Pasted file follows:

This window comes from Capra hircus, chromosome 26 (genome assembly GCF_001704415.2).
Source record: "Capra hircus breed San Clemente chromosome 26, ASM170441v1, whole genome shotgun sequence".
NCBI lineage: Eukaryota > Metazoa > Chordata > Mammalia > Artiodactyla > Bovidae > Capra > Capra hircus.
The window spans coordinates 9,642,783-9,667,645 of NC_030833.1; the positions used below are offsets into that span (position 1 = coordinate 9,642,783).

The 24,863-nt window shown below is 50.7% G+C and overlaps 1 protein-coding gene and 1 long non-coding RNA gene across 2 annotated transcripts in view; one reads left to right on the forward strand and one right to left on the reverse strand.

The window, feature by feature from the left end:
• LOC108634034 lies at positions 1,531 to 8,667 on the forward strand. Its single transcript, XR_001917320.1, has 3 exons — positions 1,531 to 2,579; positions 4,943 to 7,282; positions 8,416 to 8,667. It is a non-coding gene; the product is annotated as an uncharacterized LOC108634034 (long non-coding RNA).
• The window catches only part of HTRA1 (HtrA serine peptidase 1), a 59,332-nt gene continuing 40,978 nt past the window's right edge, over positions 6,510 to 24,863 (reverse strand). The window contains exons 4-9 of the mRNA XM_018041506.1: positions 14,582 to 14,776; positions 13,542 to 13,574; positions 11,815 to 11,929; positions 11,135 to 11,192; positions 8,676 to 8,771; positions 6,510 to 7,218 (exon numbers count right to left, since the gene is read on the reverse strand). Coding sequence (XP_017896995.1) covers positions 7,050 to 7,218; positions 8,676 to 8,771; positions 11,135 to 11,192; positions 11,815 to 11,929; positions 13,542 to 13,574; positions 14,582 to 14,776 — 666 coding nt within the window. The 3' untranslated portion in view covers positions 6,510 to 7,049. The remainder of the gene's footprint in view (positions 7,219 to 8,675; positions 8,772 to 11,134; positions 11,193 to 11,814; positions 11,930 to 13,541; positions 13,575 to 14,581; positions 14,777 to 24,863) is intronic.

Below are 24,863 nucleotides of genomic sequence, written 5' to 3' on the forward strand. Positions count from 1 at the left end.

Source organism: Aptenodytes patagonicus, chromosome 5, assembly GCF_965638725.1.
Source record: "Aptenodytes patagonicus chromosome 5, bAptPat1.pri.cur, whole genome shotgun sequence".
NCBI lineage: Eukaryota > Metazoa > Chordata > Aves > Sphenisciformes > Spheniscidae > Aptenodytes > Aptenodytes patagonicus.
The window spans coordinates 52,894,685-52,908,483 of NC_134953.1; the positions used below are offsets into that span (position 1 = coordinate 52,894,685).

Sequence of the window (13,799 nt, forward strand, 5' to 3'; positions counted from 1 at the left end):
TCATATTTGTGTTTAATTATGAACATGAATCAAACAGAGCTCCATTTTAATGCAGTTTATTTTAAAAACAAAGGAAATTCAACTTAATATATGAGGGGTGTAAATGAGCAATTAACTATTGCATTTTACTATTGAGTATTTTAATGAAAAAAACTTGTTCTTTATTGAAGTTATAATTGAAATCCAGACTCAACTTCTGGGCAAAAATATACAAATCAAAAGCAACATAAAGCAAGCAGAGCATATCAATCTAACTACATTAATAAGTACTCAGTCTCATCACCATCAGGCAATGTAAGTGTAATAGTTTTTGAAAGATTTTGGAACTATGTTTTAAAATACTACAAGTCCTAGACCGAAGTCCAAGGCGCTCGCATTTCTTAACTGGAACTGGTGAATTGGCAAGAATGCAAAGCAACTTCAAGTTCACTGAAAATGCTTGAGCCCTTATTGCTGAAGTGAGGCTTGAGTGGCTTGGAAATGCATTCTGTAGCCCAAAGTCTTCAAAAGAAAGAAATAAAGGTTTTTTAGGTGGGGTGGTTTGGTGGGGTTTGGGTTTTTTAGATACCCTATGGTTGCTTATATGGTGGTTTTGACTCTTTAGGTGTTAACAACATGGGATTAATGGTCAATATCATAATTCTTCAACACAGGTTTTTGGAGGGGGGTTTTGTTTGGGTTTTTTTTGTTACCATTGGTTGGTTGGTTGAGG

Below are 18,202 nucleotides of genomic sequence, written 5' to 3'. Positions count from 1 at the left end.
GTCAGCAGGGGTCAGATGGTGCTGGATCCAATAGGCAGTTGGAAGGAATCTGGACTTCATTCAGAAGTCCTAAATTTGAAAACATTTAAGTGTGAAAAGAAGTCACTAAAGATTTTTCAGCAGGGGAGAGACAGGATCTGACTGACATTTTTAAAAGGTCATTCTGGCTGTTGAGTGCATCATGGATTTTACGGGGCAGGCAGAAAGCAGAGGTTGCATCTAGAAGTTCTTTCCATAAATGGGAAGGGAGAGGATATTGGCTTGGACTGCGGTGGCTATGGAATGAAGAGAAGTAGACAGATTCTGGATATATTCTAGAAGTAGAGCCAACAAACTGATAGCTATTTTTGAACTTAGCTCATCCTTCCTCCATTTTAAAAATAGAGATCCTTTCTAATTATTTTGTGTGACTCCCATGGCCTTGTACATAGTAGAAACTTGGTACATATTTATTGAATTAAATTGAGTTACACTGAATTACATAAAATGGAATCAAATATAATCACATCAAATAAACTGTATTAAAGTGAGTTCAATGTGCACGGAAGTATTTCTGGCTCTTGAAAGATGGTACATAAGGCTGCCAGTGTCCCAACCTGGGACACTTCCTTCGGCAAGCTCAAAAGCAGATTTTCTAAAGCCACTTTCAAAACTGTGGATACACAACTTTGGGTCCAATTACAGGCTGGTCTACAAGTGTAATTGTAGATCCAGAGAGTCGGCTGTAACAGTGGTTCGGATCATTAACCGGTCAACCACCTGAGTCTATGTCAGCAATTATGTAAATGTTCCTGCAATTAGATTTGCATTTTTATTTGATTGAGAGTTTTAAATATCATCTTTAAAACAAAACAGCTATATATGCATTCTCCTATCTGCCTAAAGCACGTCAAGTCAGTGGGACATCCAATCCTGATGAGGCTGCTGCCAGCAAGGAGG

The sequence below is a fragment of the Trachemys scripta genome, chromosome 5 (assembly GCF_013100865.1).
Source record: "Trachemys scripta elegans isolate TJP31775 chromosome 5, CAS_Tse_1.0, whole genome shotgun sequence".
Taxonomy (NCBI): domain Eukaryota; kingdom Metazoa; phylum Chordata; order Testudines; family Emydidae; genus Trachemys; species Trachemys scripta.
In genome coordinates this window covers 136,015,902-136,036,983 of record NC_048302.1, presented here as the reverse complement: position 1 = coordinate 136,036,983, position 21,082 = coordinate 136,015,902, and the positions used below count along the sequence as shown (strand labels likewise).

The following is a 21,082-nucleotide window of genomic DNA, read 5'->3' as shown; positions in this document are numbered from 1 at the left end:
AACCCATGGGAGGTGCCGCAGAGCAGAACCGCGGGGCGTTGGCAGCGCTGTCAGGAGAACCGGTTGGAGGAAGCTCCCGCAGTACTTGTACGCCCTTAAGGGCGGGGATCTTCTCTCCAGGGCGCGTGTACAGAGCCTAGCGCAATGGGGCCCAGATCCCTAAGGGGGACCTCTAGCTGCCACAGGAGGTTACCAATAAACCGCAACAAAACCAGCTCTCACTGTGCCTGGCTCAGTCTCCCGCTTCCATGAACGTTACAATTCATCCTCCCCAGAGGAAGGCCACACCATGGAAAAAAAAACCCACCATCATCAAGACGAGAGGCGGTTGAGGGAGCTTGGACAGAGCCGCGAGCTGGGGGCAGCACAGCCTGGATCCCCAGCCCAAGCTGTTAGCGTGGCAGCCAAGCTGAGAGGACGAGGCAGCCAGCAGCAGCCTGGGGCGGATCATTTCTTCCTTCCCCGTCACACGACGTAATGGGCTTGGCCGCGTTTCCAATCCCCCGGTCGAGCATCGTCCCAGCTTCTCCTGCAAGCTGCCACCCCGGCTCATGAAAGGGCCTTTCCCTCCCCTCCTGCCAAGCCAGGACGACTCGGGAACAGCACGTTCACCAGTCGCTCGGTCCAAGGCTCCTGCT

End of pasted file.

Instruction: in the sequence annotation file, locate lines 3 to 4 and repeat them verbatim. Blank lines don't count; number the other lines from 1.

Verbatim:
NCBI lineage: Eukaryota > Metazoa > Chordata > Mammalia > Artiodactyla > Bovidae > Capra > Capra hircus.
The window spans coordinates 9,642,783-9,667,645 of NC_030833.1; the positions used below are offsets into that span (position 1 = coordinate 9,642,783).